Food business classes

The Food Act 1984 controls the sale of food in Victoria. All food businesses must ensure that the food they sell or prepare for sale is safe for human consumption. The main purpose of this legislation is to protect people from food-borne illness.

The Food Act adopts a preventative approach to food safety. It groups food premises into separate classes, and sets out different food safety requirements for each class based on the food safety risks of its highest risk food handling activity. There are four classes – from highest risk (class 1), such as a nursing home, to lowest risk (class 4), such as a newsagent selling only pre-packaged confectionery.

When you start a food business you have to Register your food business with Council. As part of this registration process, Council classifies your food business into one of four classes, which are set out in the Food Act.

The Department of Health has a Food business classification tool to help you find out the correct classification for your food business. This tool outlines a wide range of food business activities and applies a classification of 1 to 4 according to the food safety risk of each activity.

If you change the type of food that you handle, this may alter the class of your food business.

Starting a new food business has more information on the recommended steps to follow before you start a food business, including food premise plans assessment, food safety programs and food safety supervisors.

Class 1 food premises

Class 1 food premises have the highest food safety risks. These premises predominantly handle potentially hazardous food that is served to vulnerable people in:

  • hospitals
  • child care centres providing long day care, and
  • aged care facilities, such as nursing homes.

Class 1 food businesses must have a tailored food safety program appropriate to their food business activities and a food safety supervisor at all times and to register a new premise.

Class 2 food premises

Class 2 food premises are those that handle unpackaged potentially hazardous foods that need correct temperature control during the food handling process - including cooking and storage - to keep them safe. Class 2 premises include:

  • restaurants
  • fast food outlets
  • pubs
  • caterers
  • delicatessens
  • supermarkets with delicatessens
  • cafes
  • food vending machines handling high risk foods, and
  • most manufacturers.

Class 2 food businesses must have a tailored food safety program appropriate to their food business activities and a food safety supervisor.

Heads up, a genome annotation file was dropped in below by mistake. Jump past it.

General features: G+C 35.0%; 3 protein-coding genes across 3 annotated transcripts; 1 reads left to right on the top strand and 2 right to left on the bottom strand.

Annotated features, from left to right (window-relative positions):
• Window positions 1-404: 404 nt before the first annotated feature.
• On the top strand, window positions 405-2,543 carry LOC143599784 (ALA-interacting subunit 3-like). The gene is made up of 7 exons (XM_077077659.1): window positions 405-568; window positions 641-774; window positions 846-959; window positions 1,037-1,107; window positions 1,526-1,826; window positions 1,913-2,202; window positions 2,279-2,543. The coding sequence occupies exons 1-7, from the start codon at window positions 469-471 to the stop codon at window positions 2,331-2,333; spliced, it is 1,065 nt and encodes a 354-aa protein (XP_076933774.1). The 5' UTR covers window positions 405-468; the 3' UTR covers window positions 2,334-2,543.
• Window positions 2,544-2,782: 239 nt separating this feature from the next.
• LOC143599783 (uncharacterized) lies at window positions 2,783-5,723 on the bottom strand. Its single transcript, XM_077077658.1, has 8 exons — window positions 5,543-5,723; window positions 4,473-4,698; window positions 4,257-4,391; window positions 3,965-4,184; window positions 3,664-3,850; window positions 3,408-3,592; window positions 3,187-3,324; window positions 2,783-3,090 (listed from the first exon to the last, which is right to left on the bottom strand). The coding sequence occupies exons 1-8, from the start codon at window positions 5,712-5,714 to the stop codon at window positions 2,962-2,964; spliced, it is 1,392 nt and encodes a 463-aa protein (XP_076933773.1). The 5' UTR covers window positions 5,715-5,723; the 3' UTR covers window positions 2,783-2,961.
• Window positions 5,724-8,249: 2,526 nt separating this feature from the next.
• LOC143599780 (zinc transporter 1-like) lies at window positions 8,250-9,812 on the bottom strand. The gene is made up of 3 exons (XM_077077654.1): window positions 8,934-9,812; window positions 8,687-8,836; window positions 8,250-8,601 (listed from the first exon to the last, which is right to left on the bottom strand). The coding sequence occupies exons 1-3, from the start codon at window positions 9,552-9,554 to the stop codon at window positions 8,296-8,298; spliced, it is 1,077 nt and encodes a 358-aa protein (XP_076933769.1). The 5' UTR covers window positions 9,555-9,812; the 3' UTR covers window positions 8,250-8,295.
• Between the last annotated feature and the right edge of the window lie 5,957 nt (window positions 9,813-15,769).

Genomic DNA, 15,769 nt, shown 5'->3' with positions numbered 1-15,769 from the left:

Class 3 food premises

Class 3 food premises are those whose main activities involve the sale of foods not commonly associated with food poisoning. This includes the supply or handling of unpackaged low risk foods, or sale of pre-packaged potentially hazardous foods that simply need refrigeration to keep them safe.

Premises expected to fall into class 3 include:

  • fruit stalls selling cut fruit
  • wholesalers distributing pre-packaged foods
  • most milk bars, convenience stores and coffee bars, and
  • food vending machines handling lower risk foods.

Due to the lower food safety risk associated with the food handling activities at these premises, class 3 food premises do not need a food safety program, however they do need to keep completed basic records about certain food safety practices onsite. This includes details about suppliers and potentially hazardous food.

Class 4 food premises

Class 4 food premises are those whose food handling activities pose a low risk to public health, including:

  • premises that sell shelf-stable prepackaged confectionery, such as newsagents, pharmacies, video stores and bottle shops
  • premises that sell uncut fruit and vegetables, such as farmers markets and greengrocers
  • premises offering wine tastings
  • shops and stalls selling packaged cakes (excluding cream cakes), bottled jams and honey
  • sessional kindergartens serving low risk food and cut fruit, and
  • stalls at community fundraising events operating simple sausage sizzles, where the sausages are cooked and served immediately. This means sausages, sauce, onions and bread, not hamburgers, egg and bacon rolls or other high risk foods.

Temporary or mobile food premises

Temporary food premises, such as food stalls at markets and festivals, are required to register or notify their principal Council and lodge a Statement of Trade form each time they operate. For more information, see temporary food stalls and mobile food premises.